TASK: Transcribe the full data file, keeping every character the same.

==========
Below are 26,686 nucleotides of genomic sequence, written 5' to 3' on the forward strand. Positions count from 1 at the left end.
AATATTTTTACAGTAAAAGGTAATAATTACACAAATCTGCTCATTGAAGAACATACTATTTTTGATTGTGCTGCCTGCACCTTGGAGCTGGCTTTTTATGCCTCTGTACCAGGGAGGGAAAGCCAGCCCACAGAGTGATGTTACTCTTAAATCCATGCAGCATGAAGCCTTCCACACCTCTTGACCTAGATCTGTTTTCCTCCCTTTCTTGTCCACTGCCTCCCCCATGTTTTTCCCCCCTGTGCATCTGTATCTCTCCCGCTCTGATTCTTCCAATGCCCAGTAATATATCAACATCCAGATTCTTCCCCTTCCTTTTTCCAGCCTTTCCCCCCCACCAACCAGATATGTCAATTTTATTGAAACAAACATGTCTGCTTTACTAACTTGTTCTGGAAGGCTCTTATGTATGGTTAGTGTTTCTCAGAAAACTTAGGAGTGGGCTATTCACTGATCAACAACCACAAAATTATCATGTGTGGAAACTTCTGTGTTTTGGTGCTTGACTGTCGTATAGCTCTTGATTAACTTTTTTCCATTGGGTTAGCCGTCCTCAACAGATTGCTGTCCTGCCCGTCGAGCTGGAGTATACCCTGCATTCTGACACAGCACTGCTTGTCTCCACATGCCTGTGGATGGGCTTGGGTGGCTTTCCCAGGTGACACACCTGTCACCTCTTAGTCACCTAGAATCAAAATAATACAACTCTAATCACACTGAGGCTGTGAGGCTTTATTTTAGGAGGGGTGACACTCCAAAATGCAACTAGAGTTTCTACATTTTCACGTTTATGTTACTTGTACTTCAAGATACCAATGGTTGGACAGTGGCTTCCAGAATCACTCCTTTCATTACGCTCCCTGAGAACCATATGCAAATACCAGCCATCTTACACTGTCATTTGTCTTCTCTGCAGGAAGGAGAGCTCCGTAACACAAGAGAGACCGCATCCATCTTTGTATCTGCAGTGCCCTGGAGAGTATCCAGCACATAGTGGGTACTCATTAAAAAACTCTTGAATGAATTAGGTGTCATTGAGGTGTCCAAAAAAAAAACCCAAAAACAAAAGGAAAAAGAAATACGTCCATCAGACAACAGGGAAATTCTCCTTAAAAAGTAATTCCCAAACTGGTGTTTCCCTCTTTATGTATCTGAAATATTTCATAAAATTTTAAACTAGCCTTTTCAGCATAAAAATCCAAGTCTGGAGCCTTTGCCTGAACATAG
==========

Below are 26,686 nucleotides of genomic sequence, written 5' to 3' on the forward strand. Positions count from 1 at the left end.
AATATTTTTACAGTAAAAGGTAATAATTACACAAATCTGCTCATTGAAGAACATACTATTTTTGATTGTGCTGCCTGCACCTTGGAGCTGGCTTTTTATGCCTCTGTACCAGGGAGGGAAAGCCAGCCCACAGAGTGATGTTACTCTTAAATCCATGCAGCATGAAGCCTTCCACACCTCTTGACCTAGATCTGTTTTCCTCCCTTTCTTGTCCACTGCCTCCCCCATGTTTTTCCCCCCTGTGCATCTGTATCTCTCCCGCTCTGATTCTTCCAATGCCCAGTAATATATCAACATCCAGATTCTTCCCCTTCCTTTTTCCAGCCTTTCCCCCCCACCAACCAGATATGTCAATTTTATTGAAACAAACATGTCTGCTTTACTAACTTGTTCTGGAAGGCTCTTATGTATGGTTAGTGTTTCTCAGAAAACTTAGGAGTGGGCTATTCACTGATCAACAACCACAAAATTATCATGTGTGGAAACTTCTGTGTTTTGGTGCTTGACTGTCGTATAGCTCTTGATTAACTTTTTTCCATTGGGTTAGCCGTCCTCAACAGATTGCTGTCCTGCCCGTCGAGCTGGAGTATACCCTGCATTCTGACACAGCACTGCTTGTCTCCACATGCCTGTGGATGGGCTTGGGTGGCTTTCCCAGGTGACACACCTGTCACCTCTTAGTCACCTAGAATCAAAATAATACAACTCTAATCACACTGAGGCTGTGAGGCTTTATTTTAGGAGGGGTGACACTCCAAAATGCAACTAGAGTTTCTACATTTTCACGTTTATGTTACTTGTACTTCAAGATACCAATGGTTGGACAGTGGCTTCCAGAATCACTCCTTTCATTACGCTCCCTGAGAACCATATGCAAATACCAGCCATCTTACACTGTCATTTGTCTTCTCTGCAGGAAGGAGAGCTCCGTAACACAAGAGAGACCGCATCCATCTTTGTATCTGCAGTGCCCTGGAGAGTATCCAGCACATAGTGGGTACTCATTAAAAAACTCTTGAATGAATTAGGTGTCATTGAGGTGTCCAAAAAAAAAACCCAAAAACAAAAGGAAAAAGAAATACGTCCATCAGACAACAGGGAAATTCTCCTTAAAAAGTAATTCCCAAACTGGTGTTTCCCTCTTTATGTATCTGAAATATTTCATAAAATTTTAAACTAGCCTTTTCAGCATAAAAATCCAAGTCTGGAGCCTTTGCCTGAACATAG